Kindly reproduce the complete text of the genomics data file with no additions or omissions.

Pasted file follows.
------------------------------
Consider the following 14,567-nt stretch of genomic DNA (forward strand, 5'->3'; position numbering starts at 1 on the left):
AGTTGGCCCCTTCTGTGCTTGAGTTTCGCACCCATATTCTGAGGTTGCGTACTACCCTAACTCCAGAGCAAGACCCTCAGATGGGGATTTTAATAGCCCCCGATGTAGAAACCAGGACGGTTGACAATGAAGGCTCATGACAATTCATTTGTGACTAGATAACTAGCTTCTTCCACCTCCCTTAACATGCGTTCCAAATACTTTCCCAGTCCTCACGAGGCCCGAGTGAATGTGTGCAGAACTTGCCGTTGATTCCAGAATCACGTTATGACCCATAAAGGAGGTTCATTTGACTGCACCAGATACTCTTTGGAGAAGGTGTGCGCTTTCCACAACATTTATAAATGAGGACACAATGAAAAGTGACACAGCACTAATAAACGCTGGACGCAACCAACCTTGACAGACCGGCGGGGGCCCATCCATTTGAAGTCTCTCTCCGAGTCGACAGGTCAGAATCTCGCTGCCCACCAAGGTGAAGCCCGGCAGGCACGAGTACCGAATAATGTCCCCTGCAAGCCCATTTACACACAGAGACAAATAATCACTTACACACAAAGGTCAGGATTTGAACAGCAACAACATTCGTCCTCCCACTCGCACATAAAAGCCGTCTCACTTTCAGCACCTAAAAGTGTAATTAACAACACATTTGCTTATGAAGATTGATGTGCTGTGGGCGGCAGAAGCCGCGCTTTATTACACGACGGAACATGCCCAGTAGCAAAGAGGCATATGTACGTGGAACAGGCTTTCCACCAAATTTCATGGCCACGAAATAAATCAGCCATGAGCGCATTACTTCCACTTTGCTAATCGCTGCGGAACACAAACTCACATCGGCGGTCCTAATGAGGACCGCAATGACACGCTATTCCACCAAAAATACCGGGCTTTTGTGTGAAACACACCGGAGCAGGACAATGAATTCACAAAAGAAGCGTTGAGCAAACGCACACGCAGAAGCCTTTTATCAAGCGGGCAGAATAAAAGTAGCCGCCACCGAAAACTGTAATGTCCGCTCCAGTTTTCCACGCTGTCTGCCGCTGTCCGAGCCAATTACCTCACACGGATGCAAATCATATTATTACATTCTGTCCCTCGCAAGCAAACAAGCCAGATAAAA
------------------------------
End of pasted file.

Consider the following 14,567-nt stretch of genomic DNA (forward strand, 5'->3'; position numbering starts at 1 on the left):
AGTTGGCCCCTTCTGTGCTTGAGTTTCGCACCCATATTCTGAGGTTGCGTACTACCCTAACTCCAGAGCAAGACCCTCAGATGGGGATTTTAATAGCCCCCGATGTAGAAACCAGGACGGTTGACAATGAAGGCTCATGACAATTCATTTGTGACTAGATAACTAGCTTCTTCCACCTCCCTTAACATGCGTTCCAAATACTTTCCCAGTCCTCACGAGGCCCGAGTGAATGTGTGCAGAACTTGCCGTTGATTCCAGAATCACGTTATGACCCATAAAGGAGGTTCATTTGACTGCACCAGATACTCTTTGGAGAAGGTGTGCGCTTTCCACAACATTTATAAATGAGGACACAATGAAAAGTGACACAGCACTAATAAACGCTGGACGCAACCAACCTTGACAGACCGGCGGGGGCCCATCCATTTGAAGTCTCTCTCCGAGTCGACAGGTCAGAATCTCGCTGCCCACCAAGGTGAAGCCCGGCAGGCACGAGTACCGAATAATGTCCCCTGCAAGCCCATTTACACACAGAGACAAATAATCACTTACACACAAAGGTCAGGATTTGAACAGCAACAACATTCGTCCTCCCACTCGCACATAAAAGCCGTCTCACTTTCAGCACCTAAAAGTGTAATTAACAACACATTTGCTTATGAAGATTGATGTGCTGTGGGCGGCAGAAGCCGCGCTTTATTACACGACGGAACATGCCCAGTAGCAAAGAGGCATATGTACGTGGAACAGGCTTTCCACCAAATTTCATGGCCACGAAATAAATCAGCCATGAGCGCATTACTTCCACTTTGCTAATCGCTGCGGAACACAAACTCACATCGGCGGTCCTAATGAGGACCGCAATGACACGCTATTCCACCAAAAATACCGGGCTTTTGTGTGAAACACACCGGAGCAGGACAATGAATTCACAAAAGAAGCGTTGAGCAAACGCACACGCAGAAGCCTTTTATCAAGCGGGCAGAATAAAAGTAGCCGCCACCGAAAACTGTAATGTCCGCTCCAGTTTTCCACGCTGTCTGCCGCTGTCCGAGCCAATTACCTCACACGGATGCAAATCATATTATTACATTCTGTCCCTCGCAAGCAAACAAGCCAGATAAAA